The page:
"The Passive Master Lent His Hand"
Context: In the second half of "The Problem," Emerson elaborates on his theory of universal inspiration by the Oversoul. The Deity teaches the bird to build its nest, the fish to "outbuild her shell," the pine tree to grow new leaves. The Parthenon, the Pyramids, and "England's abbeys" are all kin: "For out of Thought's interior sphere / These wonders rose to upper air;/ And Nature gladly gave them place,/ Adopted them into her race,/ And granted them an equal date/ With Andes and with Ararat." "The word by seers or sibyls told" exists alongside (and has equal authority with) the "accent of the Holy Ghost." Emerson is uplifted by the works of such great Christian writers as Augustine and Taylor, "And yet, for all his faith could see,/ I would not the good bishop be." Emerson shows that the artist and the architect are only tools in the hands of the Deity:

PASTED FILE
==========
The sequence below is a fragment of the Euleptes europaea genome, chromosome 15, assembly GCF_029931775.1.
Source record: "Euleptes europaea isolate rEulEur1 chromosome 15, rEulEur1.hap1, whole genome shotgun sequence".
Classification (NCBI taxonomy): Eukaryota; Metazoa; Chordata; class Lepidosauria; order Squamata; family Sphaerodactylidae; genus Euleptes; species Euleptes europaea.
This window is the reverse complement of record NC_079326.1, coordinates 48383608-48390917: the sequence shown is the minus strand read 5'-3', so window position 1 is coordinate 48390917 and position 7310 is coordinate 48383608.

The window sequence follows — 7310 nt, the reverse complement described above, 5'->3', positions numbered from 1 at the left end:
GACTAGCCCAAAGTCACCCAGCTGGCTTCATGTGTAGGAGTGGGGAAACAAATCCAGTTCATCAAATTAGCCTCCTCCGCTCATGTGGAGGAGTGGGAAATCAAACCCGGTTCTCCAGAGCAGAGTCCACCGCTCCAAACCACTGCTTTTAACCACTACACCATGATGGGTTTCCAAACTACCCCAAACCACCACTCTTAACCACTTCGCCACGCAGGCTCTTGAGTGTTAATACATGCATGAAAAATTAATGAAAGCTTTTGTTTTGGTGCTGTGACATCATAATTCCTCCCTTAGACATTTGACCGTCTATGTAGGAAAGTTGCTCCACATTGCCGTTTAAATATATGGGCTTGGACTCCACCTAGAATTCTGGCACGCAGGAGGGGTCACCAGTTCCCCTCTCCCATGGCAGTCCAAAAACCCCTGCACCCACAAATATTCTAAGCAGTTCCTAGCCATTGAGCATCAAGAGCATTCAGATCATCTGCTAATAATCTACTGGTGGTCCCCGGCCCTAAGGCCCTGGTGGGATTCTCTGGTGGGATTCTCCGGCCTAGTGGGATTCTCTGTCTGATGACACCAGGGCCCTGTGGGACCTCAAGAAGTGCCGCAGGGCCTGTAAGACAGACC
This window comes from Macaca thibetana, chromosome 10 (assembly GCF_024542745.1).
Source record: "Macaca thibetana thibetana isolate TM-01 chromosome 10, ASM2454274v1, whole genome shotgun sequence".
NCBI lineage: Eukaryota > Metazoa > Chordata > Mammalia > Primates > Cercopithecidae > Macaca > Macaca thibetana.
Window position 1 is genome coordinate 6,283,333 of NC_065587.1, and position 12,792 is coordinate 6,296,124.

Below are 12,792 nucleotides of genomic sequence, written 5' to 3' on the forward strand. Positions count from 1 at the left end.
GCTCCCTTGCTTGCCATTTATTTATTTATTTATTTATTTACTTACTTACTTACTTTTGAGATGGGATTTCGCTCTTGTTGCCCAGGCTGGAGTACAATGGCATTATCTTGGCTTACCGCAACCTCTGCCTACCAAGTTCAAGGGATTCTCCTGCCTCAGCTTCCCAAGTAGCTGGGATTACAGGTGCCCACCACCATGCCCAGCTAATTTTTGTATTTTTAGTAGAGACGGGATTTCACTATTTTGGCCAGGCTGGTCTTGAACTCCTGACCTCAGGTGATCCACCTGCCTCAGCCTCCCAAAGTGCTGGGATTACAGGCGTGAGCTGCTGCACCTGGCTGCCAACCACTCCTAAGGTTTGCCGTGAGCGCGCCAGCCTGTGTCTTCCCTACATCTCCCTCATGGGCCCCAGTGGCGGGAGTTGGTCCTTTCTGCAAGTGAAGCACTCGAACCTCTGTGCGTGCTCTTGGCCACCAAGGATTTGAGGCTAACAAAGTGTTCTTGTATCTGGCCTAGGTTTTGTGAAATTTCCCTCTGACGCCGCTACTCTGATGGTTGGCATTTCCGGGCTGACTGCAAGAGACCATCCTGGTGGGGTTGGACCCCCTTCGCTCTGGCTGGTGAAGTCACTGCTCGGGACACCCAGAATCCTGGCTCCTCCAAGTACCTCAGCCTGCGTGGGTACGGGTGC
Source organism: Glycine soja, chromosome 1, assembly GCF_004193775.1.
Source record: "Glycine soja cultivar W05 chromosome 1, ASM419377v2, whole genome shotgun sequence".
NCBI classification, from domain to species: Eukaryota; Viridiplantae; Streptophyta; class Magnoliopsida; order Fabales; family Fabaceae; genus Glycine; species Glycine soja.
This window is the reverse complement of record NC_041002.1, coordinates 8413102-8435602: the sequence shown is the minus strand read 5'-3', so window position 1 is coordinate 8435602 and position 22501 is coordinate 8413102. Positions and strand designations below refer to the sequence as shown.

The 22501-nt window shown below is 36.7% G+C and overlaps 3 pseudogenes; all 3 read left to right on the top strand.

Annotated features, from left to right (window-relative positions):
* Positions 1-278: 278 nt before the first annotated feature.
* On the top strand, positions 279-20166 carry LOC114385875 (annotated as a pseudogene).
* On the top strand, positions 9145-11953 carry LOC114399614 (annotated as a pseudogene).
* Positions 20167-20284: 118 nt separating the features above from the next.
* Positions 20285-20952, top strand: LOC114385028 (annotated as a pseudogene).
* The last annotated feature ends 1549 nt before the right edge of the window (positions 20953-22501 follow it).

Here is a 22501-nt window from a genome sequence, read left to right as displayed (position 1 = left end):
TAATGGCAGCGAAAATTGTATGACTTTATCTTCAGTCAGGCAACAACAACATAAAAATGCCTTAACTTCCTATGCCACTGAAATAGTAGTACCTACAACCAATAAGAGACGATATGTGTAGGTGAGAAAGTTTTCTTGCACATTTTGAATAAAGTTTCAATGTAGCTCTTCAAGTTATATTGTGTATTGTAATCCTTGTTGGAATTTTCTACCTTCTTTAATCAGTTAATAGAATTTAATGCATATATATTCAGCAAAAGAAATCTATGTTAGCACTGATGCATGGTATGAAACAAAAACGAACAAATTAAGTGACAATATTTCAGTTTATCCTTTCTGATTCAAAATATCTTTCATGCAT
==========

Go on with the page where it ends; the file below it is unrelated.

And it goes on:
These temples grew as grows the grass;Art might obey, but not surpass.The passive Master lent his handTo the vast soul that o'er him planned;And the same power that reared the shrineBestrode the tribes that knelt within.Ever the fiery PentecostGirds with one flame the countless host,Trances the heart through chanting choirs,And through the priest the mind inspires.